Hello, Ideasman!
This is a classic problem . . .
A cylindrical drill, which has radius d, is used to drill a hole
through the center of a sphere which has radius R.
Determine the volume of the ringshaped solid that would remain.
Then, show that the volume depends on only the height of the ring. Code:

* * *
*::::::::::*
*    +    *
*  h * *
d * R
*  * *
  *     +     *  
*  *

*  *
*  *
*  *
* * *

. . . . . . . . . . . . . . . . . . . . . . . . . . . . . . . . . .______
We have the circle: .x² + y² .= .R² . → . y .= .√R²  x²
The region cut off by y = d is revolved about the xaxis.
The intersections are: .(±h, d)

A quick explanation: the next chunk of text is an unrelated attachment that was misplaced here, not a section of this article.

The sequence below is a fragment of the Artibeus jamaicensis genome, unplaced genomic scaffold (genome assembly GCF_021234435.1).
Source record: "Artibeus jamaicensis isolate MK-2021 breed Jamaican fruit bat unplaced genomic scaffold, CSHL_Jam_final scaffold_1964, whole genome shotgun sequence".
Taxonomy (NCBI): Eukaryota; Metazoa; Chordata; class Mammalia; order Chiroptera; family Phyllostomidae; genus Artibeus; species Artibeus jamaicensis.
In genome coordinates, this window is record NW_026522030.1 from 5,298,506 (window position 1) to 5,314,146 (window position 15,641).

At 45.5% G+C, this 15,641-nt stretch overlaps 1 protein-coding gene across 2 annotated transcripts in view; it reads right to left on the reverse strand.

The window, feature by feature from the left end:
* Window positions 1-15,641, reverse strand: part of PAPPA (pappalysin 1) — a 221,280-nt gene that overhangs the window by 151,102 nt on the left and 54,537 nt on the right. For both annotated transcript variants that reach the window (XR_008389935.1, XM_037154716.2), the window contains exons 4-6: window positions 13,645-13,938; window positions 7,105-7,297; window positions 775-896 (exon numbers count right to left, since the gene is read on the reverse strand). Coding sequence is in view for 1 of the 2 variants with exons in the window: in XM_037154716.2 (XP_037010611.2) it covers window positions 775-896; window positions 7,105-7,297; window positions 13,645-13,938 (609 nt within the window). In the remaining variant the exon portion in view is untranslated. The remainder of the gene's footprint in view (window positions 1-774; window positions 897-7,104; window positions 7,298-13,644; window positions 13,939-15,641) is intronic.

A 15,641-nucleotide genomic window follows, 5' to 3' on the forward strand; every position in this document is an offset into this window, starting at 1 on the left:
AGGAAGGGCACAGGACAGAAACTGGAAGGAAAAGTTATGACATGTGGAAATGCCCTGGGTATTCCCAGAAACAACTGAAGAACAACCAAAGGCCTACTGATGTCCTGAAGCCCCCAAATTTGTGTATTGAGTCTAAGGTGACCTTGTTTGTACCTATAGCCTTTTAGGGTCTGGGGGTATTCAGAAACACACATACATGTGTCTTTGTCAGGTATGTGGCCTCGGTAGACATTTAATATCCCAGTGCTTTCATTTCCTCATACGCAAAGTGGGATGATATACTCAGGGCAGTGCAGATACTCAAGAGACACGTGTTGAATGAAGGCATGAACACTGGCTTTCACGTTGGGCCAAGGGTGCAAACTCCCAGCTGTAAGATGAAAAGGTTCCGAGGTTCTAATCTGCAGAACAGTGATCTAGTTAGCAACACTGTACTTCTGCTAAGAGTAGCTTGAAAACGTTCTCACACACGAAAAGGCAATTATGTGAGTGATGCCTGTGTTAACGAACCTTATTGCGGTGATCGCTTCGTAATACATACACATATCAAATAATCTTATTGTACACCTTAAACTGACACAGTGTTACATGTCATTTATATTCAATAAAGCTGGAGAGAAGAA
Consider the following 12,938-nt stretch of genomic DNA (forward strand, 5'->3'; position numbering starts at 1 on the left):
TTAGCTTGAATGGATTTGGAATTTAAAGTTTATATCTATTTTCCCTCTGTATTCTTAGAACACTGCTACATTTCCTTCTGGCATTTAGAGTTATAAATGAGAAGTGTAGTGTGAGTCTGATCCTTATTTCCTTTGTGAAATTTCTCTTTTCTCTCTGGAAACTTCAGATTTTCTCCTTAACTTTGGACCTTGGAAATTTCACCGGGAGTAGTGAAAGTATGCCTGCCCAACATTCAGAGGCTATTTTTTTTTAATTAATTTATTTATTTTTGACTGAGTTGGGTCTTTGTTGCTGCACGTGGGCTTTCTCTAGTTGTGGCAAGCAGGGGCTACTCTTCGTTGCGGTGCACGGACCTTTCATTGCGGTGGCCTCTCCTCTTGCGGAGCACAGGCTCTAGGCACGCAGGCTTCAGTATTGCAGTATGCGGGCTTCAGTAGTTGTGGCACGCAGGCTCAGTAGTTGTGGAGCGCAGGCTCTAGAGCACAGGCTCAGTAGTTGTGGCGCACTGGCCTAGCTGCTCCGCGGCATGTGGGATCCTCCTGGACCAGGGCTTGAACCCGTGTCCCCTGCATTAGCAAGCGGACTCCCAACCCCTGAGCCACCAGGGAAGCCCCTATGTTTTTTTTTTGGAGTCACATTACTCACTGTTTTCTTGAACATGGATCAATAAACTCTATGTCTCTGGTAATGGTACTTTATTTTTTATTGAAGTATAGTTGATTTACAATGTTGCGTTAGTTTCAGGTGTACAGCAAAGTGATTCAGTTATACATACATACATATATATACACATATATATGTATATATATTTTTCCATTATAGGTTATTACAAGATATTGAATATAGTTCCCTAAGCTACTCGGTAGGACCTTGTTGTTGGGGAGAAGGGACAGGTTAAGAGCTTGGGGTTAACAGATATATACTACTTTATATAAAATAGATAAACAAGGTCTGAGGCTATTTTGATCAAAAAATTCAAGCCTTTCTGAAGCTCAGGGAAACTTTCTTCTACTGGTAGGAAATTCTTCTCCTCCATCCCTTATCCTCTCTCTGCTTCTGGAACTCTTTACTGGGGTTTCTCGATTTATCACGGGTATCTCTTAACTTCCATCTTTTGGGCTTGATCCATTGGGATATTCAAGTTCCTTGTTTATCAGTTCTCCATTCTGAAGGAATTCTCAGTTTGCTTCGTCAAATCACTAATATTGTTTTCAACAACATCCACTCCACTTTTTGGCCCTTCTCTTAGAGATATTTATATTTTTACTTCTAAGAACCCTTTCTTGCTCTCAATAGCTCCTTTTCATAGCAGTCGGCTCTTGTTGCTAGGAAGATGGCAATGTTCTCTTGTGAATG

. . Note that: .h² .= .R²  d²
. . . . . . . . . . . . . . . . . . . . . . . . . . .______
The volume of the ring is: .2 × π ∫ [(√R²  x²)²  d²] dx ... from 0 to h
We have: .V .= .2π ∫(R²  x²  d²) dx .= .2π ∫(R²  d²  x²) dx
Since R²  d² .= .h², we have: .V .= .2π ∫ (h²  x²) dx .= .2π(h²x  x³/3)
Evaluate from 0 to h: .V .= .2π(h³  h³/3) .= .4πh³/3
Since h is half the height of the hole (H): .h = ½H
Therefore: .V .= .4π(H/2)³/3 .= .πH³/6
The volume of the ring is a function of H only.
(The radius of the sphere and the size of the drill are irrelevant!)